Oh, yeah. My greatest day… I was one of those guys that never asked to be sponsored. I just skated. If you didn’t have a good video part…

I have no idea about the video thing. I don’t know what it’s like to have to make a video part. That was after my time. Did you have a video part together?
No. There was no fuckin’ video involved. I remember coming home from skating Parker Pool, this badass pool here in Houston that everyone knows about. It was where you divide the men from the boys. By then, we were getting the ramp transferred to my backyard.

“THERE WAS THAT TIME FRED SMITH AND JIM MURPHY PULLED UP IN FREDDIE’S LITTLE CAR. THEY DROVE FROM THE EAST COAST IN THE TOYOTA WITH THE “LOUD ONES” LOGO PAINTED ON THE SIDE. IT WAS THE RADDEST SHIT EVER.”

Oh really?
Yeah. I was always the first one to jump in the car with my old buddy, Joe Nichols, and go skate all over town. I remember coming home and everyone came running out of the gate and everyone was like, “You’re sponsored!” I was like, “What are you talking about?” They said, “Jeff Newton called and he wants you to ride for Zorlac.” He talked to your mom and she said it was a go. I was like, “Fuckin’ A!”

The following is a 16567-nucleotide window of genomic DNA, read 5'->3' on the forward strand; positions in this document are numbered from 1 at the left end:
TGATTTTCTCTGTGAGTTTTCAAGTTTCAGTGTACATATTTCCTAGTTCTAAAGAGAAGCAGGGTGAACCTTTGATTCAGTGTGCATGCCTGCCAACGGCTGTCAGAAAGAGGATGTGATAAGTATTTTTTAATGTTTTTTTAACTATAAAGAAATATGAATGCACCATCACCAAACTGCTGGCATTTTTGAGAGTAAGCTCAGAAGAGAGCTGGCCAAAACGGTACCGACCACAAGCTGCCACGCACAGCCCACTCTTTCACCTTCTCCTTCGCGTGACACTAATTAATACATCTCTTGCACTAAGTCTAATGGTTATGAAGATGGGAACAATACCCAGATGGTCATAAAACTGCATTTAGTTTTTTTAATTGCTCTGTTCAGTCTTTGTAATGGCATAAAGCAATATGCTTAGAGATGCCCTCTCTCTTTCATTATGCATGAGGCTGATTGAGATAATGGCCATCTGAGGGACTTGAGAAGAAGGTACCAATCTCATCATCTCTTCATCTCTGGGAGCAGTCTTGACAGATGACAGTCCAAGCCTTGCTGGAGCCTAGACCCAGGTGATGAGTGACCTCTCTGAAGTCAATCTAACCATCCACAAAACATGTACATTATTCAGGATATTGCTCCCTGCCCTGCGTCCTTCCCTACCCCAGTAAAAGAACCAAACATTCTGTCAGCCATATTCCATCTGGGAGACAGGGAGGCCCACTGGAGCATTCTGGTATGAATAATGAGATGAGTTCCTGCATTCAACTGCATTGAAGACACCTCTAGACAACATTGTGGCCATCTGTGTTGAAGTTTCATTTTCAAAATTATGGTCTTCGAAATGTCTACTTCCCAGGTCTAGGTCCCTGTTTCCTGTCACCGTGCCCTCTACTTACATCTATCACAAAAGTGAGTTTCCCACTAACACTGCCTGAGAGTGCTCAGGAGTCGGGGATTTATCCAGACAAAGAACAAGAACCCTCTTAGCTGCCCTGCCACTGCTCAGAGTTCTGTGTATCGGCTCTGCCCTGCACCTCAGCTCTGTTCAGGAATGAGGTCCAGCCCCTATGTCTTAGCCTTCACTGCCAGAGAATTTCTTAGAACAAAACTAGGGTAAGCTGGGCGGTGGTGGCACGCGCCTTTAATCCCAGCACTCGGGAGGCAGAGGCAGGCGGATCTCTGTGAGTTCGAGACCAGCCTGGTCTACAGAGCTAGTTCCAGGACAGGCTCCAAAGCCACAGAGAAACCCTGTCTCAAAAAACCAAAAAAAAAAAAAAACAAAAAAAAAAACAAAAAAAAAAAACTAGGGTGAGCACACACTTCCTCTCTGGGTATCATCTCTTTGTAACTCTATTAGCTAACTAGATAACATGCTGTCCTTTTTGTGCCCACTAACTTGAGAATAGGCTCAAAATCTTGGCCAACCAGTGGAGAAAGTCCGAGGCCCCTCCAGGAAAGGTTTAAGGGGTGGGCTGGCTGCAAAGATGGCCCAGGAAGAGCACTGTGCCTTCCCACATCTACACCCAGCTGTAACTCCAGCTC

[Laughs] I love that. So you got sponsored from a phone call from Newton?
Yeah. I broke my leg a year prior at the Clown Ramp. I sat there and watched all my closest friends get sponsored at that contest. Troy got sponsored by Sims, and Ken got sponsored by G&S. Blah, blah. I was like, “Fuck. I guess I missed the cut.”

You did make the cut, eventually.
Riding for Zorlac was one of the greatest fuckin’ things I ever did.

Tell me why.
At that time, we were like the Oakland Raiders of skateboarding. We didn’t give a fuck.

I love that.
Zorlac was the punkest fuckin’ company. It’s sad that it isn’t still there today.

FOR THE REST OF THE STORY, ORDER ISSUE #72 BY CLICKING HERE…

Todd PrinceTodd Prince

1 comment

  • Melissa Burns January 30, 2016

    I grew up in Pasa”get down” dena a and remember skipping lunch to watch Todd and the P-Men skate behind PHS.

    Reply